I can definitely agree with part this especially with regards to tieflings and aasimar. That's bugged me ever since 3.0.


Merfolk are humaniods not monstrous humaniods.

Not evey extra planar creature are outsiders, that is why we have the extra planar subtype. Though I never liked that Aasimar and Tiefling were classified as outsiders.

Contributor

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Really, what's needed is some sort of dual citizenship rather than trying to stuff everything into one box or another:

Is a tiefling a humanoid? Yes. Is a tiefling a fiend? Yes.

Is a nymph a humanoid? Yes. Is a nymph fey? Yes.

A naga is a magic snake with a human head. Count it as a humanoid, a magical beast, a reptile, a serpent, and whatever else logically fits. Does it have hands? No. It can't use any magical gloves or rings. Ditto boots since it has no feet. But it has a human head so can wear hats and headbands.

Shadow Lodge

Pathfinder Adventure Path, Companion, Lost Omens, Rulebook Subscriber
Epic Meepo wrote:
doc the grey wrote:
[Aberrations can have] strange forms of reproduction...
...but the pheonix is a magical beast.

Yes but they are also a bird, which as I stated earlier makes them more of a magical beast in my mind

Epic Meepo wrote:
doc the grey wrote:
[Aberrations can resemble] amoebas...
...but giant ameobas are oozes.

And a Flumph is a giant jellyfish that flies through space making a stink and warning people of bloby lovecraftian doom. Hell Cthulhu is described as having a texture/consistency like that of jelly or ooze.

Epic Meepo wrote:
doc the grey wrote:
[Aberrations can resemble] insects...
...but the ankheg is a magical beast.

Hadn't thought about them in a while but I would say that either a.) it's not alien enough to make it feel like an aberration like say a rust monster or b.) there is an exception to every rule.

Epic Meepo wrote:
doc the grey wrote:
[Aberrations can resemble] deep sea animals...
...but the kraken is a magical beast.

Say it's probably more of point b.) from the ankheg though I would love to see them made into aberrations focusing on the more alien and unknown mindset they possess.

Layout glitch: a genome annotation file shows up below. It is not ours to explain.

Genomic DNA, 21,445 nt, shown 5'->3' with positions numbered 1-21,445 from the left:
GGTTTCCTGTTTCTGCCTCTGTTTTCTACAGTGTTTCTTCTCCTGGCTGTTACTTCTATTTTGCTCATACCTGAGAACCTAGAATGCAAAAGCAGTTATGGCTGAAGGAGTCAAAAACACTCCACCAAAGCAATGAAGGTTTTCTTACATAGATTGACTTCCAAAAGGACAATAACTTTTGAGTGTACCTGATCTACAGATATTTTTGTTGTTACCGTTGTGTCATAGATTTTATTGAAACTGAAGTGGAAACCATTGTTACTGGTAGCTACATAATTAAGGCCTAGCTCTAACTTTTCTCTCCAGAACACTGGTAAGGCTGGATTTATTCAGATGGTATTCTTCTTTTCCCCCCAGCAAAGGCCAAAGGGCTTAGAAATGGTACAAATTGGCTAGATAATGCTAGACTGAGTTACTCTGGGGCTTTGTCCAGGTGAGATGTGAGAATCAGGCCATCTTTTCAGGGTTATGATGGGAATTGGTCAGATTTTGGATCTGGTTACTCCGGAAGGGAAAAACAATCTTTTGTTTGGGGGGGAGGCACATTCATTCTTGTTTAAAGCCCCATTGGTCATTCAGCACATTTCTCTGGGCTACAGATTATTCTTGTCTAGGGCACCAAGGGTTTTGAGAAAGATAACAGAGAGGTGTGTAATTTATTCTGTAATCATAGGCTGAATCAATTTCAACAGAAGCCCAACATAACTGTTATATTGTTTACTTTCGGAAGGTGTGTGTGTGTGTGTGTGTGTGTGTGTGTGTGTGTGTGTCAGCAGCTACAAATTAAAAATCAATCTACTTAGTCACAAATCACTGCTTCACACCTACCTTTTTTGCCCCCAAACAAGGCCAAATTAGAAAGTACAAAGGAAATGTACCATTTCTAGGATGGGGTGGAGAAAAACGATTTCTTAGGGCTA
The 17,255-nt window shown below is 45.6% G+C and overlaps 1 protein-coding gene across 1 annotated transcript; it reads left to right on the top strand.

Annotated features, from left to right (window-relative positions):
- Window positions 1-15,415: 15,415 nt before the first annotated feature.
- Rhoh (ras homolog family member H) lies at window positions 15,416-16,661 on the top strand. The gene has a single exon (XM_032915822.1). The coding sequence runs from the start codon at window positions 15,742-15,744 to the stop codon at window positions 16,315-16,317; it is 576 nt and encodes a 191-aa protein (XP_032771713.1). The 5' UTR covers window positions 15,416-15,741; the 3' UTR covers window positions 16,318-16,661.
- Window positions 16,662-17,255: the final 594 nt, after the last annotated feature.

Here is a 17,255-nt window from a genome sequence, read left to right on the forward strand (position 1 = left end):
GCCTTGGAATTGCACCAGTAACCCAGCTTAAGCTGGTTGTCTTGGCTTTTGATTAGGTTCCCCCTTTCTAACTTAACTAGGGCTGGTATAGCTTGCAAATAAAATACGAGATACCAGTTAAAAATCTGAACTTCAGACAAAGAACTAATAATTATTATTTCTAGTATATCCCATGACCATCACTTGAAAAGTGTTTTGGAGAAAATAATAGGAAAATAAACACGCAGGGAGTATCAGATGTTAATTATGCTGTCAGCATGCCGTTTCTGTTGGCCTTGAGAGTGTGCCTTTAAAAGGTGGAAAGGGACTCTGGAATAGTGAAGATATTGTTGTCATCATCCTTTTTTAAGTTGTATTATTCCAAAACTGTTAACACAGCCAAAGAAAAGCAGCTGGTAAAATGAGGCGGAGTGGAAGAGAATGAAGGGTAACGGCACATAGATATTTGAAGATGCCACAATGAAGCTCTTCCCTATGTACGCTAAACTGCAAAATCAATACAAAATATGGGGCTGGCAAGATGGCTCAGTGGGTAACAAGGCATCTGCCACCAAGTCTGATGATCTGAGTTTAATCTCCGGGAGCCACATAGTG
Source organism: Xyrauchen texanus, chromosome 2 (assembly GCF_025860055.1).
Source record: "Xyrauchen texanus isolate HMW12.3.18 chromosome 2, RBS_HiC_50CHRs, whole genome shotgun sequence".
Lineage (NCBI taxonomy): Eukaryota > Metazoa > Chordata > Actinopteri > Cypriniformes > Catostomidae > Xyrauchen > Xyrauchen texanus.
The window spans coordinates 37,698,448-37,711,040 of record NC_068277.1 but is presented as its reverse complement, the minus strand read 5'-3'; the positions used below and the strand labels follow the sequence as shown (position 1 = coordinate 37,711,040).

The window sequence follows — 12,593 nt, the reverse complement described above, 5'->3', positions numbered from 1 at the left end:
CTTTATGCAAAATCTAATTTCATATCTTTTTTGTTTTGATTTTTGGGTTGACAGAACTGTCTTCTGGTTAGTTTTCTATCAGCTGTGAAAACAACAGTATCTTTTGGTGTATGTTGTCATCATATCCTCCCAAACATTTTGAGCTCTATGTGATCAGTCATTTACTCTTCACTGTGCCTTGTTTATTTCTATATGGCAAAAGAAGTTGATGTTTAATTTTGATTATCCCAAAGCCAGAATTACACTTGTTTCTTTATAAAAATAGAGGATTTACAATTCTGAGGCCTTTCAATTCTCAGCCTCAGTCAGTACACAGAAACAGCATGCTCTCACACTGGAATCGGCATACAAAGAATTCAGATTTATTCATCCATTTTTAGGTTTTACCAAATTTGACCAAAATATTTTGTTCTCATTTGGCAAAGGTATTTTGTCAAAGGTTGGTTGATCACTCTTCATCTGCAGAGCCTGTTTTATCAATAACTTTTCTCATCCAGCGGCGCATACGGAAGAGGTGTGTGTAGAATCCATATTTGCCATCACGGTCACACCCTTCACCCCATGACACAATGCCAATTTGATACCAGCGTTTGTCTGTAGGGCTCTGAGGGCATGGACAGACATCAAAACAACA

Epic Meepo wrote:
doc the grey wrote:
[Aberrations can resemble] cephalopods...
...but the darkmantle is a magical beast.

And I totally wish it was an aberration

Epic Meepo wrote:
doc the grey wrote:
[Aberrations can be] creatures that metabolize different matter for survival...
...but the aurumvorax is a magical beast.

But it is till for the most part identified as a mammal, it's got fur, it's warm blooded, gives live birth, and most likely nurses it's young with milk, milk might be golden but still mammalian.

Epic Meepo wrote:
doc the grey wrote:
[Aberrations can be] any of the aforementioned mixed with bizarre reptile parts...
...but the cocktrice is a magical beast.

And it is a bird that has reptile parts thrown on it not a cephalopod, bug, amoeba, or weird alien thing like I stated earlier. Better example would be if you added reptile parts to say the aforementioned ankheg or kraken.

But back on topic that's the point I was trying to make, these two types need a nice clearly defined designing ethos that allows us to seperate one from the other. I feel like there is some but I feel like they do need to go back through and mess with some of these creatures, changing them around to better match those design choices, for example I totally would rather have the kraken as we have it now be an abberation as it basically reads like a lovecraftian horror which in my mind is what most aberrations are. Meanwhile if they would like to introduce some form of large squid that sinks ships, and isn't intelligent as a magical beast I would be cool with that.